Misattributing text to the Bible has not passed over the party of the religious right. Bob Woodward, in his most recent book, summarizes the following piece of wisdom that Mike Pence delivered to Dan and Marsha Coats: “Pence recounted the Old Testament story of David, who was hiding from King Saul in a cave when God sent a spider to weave a web across the cave opening. On seeing the web, Saul did not enter the cave. The spider had concealed David’s presence and saved his life. The story showed that even a spider might be an instrument of great salvation in the hand of God.” Open a Bible and flip through the books of 1-2 Samuel, 1-2 Chronicles, and Psalms. This story will not appear on its pages. It exists, but as a piece of Jewish folklore recorded for the first time in an early medieval Hebrew text called The Alphabet of Ben Sira. According to this story, David questioned the utility of insects such as the spider. God teaches David a lesson about gratitude and divine forethought by using a spider to conceal his position and save him from certain death. Where Pence first learned about this tale I cannot say. Perhaps a copy of The Little Midrash Says, now encased in dust, sits on his childhood bookshelf. In any case, I believe that we can appreciate Pence’s mini-sermon beyond the textual confines of the category of biblical literacy.
Did Lincoln, Pelosi, Biden, and Pence misquote Scripture, the written (scriptus) text of the Bible? On hyper-technical grounds: yes. Do their errors come from senility? Are these mistakes just additional datapoints on a scatterplot showing the unfortunate decline in biblical literacy? I think not. It is all too easy for us to accept a narrow understanding of the word “Bible,” to view it as a single book of 24 (or more for Christians) unchanging texts. Accordingly, any direct reference to it that does not replicate the words on its pages must signal memory failure, a comic error of cosmic consequences.
At least two historical forces bequeathed the legacy of viewing the Bible as a singular sacred text to the American public, a society fond of citing biblical literature within the public sphere to make political and moral arguments. The first is print culture, which ultimately stabilized – and some might say monotonized – a dynamic textual tradition. Its crown jewel, the Bible from which Lincoln most often cites, was the 1611 King James Version – a doctrinal statement for the Church of England and a political charter garbed in the authoritative cloth of biblical translation. The second is the Protestant-dominated approach to the Bible, which demands that a written and unchanging text stand on its own (sola scriptura) as the primary source of religious meaning and authority: if one cannot find the idea within the confines of the written Word, it lacks the biblical Spirit.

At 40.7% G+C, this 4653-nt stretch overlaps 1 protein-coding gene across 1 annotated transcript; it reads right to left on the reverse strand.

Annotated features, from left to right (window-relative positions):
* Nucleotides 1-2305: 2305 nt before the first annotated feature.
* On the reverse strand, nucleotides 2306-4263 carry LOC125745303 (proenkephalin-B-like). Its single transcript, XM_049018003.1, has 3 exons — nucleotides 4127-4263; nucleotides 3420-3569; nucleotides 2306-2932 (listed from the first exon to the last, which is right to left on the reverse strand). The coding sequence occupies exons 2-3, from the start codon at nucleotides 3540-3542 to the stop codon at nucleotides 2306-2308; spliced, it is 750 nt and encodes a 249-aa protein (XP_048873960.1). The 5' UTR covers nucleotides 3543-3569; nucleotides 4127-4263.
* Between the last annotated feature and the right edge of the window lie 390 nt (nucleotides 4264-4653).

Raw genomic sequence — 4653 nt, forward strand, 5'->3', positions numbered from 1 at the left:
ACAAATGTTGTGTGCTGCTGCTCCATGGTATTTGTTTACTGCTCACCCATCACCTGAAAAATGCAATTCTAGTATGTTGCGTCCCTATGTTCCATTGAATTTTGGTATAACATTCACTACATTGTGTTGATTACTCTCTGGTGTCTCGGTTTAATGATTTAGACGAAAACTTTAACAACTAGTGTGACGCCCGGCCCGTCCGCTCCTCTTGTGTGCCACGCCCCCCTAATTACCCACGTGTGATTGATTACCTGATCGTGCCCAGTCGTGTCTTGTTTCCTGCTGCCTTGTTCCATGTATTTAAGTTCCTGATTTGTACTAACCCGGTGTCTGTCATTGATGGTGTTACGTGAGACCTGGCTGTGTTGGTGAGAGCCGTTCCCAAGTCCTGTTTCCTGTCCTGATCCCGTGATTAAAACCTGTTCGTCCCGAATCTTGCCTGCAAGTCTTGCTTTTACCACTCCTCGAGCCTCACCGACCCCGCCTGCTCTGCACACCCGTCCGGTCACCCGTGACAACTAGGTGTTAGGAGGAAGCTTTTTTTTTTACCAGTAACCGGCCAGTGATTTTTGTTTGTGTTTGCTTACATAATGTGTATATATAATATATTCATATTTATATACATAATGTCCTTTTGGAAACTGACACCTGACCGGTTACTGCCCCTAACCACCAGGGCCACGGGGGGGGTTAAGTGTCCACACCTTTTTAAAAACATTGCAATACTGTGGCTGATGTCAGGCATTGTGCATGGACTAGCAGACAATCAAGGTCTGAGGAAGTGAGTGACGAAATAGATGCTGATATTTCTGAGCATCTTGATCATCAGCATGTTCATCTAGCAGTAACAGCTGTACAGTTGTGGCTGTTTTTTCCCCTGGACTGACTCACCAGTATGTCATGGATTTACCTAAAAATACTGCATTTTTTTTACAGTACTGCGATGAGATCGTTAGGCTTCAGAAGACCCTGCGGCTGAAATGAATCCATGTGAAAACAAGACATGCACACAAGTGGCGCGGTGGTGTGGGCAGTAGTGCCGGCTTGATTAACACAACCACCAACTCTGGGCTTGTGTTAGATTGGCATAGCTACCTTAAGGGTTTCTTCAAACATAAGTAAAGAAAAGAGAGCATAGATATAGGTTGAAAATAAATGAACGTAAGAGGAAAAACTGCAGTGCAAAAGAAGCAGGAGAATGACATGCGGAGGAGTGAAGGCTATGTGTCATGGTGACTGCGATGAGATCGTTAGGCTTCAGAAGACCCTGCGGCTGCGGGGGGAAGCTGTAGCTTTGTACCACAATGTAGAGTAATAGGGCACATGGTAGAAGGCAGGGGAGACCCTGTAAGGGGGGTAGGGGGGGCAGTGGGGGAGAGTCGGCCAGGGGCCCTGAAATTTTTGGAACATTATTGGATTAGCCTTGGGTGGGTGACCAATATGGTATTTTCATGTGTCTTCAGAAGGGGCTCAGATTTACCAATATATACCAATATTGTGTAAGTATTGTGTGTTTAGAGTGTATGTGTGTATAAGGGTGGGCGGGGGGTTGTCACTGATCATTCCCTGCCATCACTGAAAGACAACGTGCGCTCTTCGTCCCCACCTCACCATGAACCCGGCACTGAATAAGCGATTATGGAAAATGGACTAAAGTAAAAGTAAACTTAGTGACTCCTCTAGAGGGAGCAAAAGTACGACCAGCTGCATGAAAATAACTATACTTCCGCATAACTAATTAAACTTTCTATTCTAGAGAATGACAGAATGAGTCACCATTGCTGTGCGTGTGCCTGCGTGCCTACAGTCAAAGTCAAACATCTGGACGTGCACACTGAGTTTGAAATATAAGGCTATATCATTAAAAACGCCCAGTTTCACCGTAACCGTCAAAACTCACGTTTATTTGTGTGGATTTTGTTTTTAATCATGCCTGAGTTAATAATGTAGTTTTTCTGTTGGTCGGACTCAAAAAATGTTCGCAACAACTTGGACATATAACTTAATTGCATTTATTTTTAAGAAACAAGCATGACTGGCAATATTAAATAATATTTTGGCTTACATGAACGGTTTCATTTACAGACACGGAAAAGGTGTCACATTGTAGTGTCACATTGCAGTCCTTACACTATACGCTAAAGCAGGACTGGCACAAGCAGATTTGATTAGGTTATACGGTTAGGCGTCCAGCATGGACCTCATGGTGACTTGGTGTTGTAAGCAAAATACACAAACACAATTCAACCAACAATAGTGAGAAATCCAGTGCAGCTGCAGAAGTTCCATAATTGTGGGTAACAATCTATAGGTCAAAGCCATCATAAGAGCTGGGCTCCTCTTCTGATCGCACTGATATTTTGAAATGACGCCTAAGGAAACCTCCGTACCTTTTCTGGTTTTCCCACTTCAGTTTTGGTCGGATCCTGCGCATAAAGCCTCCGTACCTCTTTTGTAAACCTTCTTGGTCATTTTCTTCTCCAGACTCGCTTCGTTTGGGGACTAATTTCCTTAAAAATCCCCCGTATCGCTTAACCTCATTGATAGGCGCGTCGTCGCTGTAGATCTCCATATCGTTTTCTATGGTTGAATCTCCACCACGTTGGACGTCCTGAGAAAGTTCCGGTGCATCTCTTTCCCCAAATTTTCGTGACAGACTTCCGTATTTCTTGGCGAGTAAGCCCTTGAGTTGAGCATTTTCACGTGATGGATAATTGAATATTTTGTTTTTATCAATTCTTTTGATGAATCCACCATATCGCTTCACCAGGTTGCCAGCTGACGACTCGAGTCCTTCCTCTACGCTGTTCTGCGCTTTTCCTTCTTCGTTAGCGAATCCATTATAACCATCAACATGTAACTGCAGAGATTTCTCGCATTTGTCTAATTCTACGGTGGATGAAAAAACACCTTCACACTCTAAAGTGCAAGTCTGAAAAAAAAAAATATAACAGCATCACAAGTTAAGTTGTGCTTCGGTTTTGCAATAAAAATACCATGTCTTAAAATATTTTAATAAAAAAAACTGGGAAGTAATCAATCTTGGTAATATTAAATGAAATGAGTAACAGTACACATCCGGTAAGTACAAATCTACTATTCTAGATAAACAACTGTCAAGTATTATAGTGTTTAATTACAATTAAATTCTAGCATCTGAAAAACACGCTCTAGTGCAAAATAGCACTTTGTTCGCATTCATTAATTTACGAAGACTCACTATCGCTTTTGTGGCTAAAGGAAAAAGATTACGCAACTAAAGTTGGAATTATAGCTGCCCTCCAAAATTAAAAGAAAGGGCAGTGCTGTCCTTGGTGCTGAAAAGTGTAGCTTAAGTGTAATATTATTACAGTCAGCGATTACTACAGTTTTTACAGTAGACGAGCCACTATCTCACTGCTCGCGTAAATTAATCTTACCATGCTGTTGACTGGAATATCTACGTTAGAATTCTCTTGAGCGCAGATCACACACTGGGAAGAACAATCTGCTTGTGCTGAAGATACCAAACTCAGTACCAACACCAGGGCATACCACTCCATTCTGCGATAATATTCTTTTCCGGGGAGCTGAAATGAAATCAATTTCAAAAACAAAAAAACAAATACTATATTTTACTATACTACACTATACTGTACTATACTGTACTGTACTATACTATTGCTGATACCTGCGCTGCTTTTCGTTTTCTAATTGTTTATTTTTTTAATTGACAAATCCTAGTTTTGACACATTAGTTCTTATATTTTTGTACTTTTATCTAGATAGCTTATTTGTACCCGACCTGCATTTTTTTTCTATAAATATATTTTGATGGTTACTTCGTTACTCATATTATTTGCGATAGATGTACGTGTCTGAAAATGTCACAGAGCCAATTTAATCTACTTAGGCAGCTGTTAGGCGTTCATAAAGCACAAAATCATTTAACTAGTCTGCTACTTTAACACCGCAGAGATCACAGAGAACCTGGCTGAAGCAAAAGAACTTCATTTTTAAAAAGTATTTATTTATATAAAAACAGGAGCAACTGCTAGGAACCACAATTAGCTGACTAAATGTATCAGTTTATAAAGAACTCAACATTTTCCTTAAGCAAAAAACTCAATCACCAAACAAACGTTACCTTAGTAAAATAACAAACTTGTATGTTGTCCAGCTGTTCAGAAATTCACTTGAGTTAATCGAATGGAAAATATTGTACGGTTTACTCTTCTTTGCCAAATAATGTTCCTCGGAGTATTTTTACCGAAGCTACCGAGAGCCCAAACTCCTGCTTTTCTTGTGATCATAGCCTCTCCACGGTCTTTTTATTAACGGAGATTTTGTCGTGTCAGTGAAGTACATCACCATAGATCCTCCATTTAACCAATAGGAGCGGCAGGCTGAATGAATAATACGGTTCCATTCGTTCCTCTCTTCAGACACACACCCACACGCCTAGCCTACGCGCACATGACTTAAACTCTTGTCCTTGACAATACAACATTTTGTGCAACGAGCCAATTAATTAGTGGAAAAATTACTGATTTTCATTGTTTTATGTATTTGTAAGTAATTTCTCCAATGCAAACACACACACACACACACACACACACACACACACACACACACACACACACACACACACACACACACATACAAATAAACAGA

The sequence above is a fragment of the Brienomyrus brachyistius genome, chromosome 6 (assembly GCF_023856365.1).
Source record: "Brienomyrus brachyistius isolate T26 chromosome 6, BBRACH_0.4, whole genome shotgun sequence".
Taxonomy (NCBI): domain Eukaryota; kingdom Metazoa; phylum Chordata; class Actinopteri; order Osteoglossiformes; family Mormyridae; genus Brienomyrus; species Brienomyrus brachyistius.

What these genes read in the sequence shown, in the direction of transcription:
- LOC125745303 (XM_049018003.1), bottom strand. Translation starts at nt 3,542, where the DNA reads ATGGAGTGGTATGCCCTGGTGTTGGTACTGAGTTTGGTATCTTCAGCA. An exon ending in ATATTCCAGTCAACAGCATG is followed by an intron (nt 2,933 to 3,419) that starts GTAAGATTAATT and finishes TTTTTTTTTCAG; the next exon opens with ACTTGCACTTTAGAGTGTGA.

The technical errors of Lincoln, Pelosi, Biden, and Pence point to a more textured, nuanced, and rich understanding of the word “Bible” that has flowed as an undercurrent within American culture. We can best unpack this perspective through the Bible’s Hebraic equivalent: the word Torah, which outsiders often infelicitously translate as “the Law.” Torah is anything but a simple lawbook. Torah signifies a) the physical scroll that contains the five books of Moses (sefer Torah); b) the entire 24-book biblical canon (the “Written Torah,” Tanakh); and c) the sum total of all of Jewish wisdom and learning (the “Oral Torah”), which continues to grow as the present becomes the past. In modern parlance, the word acquired yet another useful meaning: d) a way of life inflected by Jewish religious values, i.e. “Torah Judaism.” And the word Torah operates on all four definitional levels at the same time, as Hasidism continues to demonstrate with its clever – and sometimes disturbing – feats of (de)constructive biblical interpretation.